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How Dizzee Rascal brought grime to the world with ‘Boy In Da Corner’

Dizzee Rascal

Music is defined by the ways it makes you dance, and grime makes you jump. It pushes a beat through your body that shakes the ground. It sounds like unease and disorder. There’s something inherently aggressive in its rhythms.

It’s like what the horror movie genre is to cinema, without the grimace and gore; the complex craft of making you feel raw, uninterrupted emotion. It’s garage music with a story, that keeps people dancing. Grime was born out of the energy that is made when you’re dancing in a mosh pit.

Grime became grime with Dizzee Rascal’s Boy in Da Corner, and its ensuing critical reception, which pushed a sincere and ignored British experience out of the corner (or the underground) where it sat, separated from the polished pop scene of the time, and into the mainstream.

Dizzee Rascal

Dizzee’s Rascal’s Mercury Award-winning 2003 debut Boy In Da Corner brought the grime, emotion and vehemence of underground UK hip-hop into the mainstream.

Boy in the Da Corner was ‘grimy’ because it was an imprint of the streets; a portrait of East London and the council estate. But it was also grimy because it was so honest. It didn’t apologise for the streets; it didn’t glamorise or eulogise the experience; it didn’t condone the negative parts of estate life. It just reported on the world that a young boy saw each day; the bad and the worse, the emotions, the retribution, the debauchery.

Boy in Da Corner was coming of age paired with the coming of place. The lyrical invention of a place that had long existed, as seen through a teenager’s eyes.

How the Street Sounds from the Corner

Boy in Da Corner utilised garage-style beats, though Dizzee was clear to remove himself from garage music. In I LUV U, he raps, “I ain’t garage so get used to it”. In a retrospective interview with Complex Magazine, he describes garage or drum and bass as “too musical… I’m not classically trained. I couldn’t play any chords or nothing like that”. This distancing is important because garage, or any traditional genre for that matter, does not necessarily lend itself to the type of story Dizzee was trying to tell. The tracks he made had a heavy task in reflecting a specific, and unheard, experience. Who he was, where he came from, this particular moment in his life.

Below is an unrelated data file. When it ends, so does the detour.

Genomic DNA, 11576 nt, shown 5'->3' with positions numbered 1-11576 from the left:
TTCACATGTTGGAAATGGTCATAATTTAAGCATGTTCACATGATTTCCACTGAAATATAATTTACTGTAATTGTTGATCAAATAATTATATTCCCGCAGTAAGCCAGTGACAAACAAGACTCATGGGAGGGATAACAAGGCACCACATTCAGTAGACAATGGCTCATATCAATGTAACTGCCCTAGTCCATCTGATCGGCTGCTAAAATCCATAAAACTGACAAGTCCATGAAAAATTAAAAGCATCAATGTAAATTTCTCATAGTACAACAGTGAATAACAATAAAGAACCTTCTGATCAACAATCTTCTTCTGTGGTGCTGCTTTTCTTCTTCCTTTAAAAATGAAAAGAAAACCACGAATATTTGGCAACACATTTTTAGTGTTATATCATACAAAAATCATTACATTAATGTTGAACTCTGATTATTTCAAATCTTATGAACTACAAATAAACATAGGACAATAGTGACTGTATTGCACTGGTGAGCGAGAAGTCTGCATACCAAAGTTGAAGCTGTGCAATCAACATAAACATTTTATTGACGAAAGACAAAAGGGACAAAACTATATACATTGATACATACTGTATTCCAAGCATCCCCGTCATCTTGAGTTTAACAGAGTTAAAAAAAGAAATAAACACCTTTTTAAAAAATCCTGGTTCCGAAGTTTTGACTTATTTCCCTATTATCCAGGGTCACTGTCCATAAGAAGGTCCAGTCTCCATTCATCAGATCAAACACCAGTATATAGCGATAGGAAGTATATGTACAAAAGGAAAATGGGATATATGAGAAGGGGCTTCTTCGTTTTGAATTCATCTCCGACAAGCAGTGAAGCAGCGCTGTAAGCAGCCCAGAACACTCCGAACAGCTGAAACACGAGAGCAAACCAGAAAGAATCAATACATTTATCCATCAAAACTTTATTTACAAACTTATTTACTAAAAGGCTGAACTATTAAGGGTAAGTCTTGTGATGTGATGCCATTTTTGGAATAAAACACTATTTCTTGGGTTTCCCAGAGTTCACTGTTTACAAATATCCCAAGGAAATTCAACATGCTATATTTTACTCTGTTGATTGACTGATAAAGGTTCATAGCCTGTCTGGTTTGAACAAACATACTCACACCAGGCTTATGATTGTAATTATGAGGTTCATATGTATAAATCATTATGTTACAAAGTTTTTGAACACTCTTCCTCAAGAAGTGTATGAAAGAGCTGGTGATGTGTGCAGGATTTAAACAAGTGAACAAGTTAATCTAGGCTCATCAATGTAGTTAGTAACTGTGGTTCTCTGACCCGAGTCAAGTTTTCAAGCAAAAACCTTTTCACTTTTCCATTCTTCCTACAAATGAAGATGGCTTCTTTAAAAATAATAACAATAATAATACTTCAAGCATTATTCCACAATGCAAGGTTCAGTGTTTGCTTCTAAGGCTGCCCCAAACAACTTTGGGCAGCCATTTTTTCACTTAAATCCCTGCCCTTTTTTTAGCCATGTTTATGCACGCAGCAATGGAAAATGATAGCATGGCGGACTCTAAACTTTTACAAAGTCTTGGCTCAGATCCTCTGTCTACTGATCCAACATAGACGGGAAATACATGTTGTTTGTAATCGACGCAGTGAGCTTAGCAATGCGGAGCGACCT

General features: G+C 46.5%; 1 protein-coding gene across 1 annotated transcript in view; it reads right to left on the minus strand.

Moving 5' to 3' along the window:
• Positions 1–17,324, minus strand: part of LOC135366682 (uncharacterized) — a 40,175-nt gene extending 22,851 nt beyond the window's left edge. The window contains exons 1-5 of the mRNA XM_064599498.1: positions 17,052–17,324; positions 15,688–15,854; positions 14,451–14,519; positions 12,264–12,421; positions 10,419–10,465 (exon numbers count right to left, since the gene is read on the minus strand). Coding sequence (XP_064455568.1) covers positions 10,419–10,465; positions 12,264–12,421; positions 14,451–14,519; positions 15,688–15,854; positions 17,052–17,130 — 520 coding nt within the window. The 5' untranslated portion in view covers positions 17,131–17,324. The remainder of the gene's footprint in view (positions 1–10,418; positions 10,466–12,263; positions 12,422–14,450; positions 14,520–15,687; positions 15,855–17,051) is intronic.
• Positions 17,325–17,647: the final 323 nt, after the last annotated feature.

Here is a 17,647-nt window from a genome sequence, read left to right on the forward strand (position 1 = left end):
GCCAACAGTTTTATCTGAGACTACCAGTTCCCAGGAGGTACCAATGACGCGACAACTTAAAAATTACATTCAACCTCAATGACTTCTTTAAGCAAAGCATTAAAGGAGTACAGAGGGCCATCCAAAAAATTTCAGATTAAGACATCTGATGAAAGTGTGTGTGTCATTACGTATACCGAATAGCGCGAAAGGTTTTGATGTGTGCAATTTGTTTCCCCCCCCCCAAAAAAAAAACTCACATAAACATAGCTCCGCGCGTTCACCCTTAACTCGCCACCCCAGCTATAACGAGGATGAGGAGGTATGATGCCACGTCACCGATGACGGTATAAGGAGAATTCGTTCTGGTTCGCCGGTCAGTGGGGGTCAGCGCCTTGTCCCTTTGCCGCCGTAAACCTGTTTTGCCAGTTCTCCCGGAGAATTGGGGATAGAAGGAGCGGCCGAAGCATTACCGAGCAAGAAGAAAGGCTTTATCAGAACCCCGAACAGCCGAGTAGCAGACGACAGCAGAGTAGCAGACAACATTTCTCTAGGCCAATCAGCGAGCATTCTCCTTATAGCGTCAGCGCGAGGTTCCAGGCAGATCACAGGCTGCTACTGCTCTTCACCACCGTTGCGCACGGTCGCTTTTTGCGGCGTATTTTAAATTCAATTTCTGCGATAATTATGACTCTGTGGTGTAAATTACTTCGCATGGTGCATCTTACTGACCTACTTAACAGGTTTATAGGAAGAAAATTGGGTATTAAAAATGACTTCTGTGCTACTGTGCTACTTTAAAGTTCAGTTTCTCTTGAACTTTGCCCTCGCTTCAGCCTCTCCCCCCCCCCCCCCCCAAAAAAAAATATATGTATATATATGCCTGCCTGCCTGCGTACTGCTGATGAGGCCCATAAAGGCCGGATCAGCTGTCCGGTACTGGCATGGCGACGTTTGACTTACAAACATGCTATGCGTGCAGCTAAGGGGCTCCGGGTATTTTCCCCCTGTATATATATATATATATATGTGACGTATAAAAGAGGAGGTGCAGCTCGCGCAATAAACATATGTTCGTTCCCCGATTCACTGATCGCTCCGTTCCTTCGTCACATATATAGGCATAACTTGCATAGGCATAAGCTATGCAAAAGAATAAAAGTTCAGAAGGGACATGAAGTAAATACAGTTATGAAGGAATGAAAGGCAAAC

In telling his story, he emulated the emotions of the music that he liked. He matched garage music in its tempo, about 130-140 rpm, citing the dark garage of Musical Mob as a particularly pertinent influence, and replicated the sparseness and minimalism of its electronic language. He used elements of jungle or drum and bass, with its very low baseline frequencies, about 40Hz.

Dizzee also found a freedom in the regionalism of hip-hop and RnB, particularly that which was coming out of the American South. The force, and the high-pitched sound of his young voice, as well as the speed at which he had to rap over the tempo, speaks to a certain anger that forms the momentum of Grime, and it seems, of his youth.

Grime is often mused as music made for young people, by young people. When asked to describe Boy in Da Corner for a 2016 youth audience, he synopsises it as “really energetic… dark in a lot of places. A lot of it is like mosh music… It’s turn-up music.” In another retrospective interview, he notes, “It was mosh-pits that got me excited about music… That’s another reason why ‘Boy in Da Corner’ sounds the way that it does.” This accounts for the overall feeling of the album, that Dizzee was creating a particular energy, though it lacks credit for his narrative prowess.

In an interview with Red Bull Music Academy in 2016, the interviewee presses him on why he doesn’t make his own beats anymore, to which he responds, “You have to remember why I made beats in the first place. I made beats because I couldn’t get beats from nobody else. Who was I gonna get beats from?”.

Dizzee’s production techniques bode a kind-of ‘fake it till you make it’ mentality: “It was almost like you were pretending to be a big producer-slash-rapper”. With no reference point on this first album, he leaned heavily on the art he idolised for a structure. Many of the tracks were Dizzee doing his version of someone else. ‘‘I LUV U, that’s me doing Three 6 Mafia”. He describes the track as a cross between Is That Yo Chick? by Timberland and Jay Z, and Ludacris’s What’s Your Fantasy?. His love of Southern hip-hop is what he deems as his separation from UK garage. But unlike southern hip-hop, this music seemed futuristic.

Fix Up, Look Sharp samples the heavy rock beat of Billy Squier’s The Big Beat, also sampled in Here We Go by Run-DMC. In an interview with Fact Mag he says that, after hearing the song once, he started to write around the beat: “It wasn’t crazy to me because I was into heavy metal and rock and grunge before I was into hip-hop”.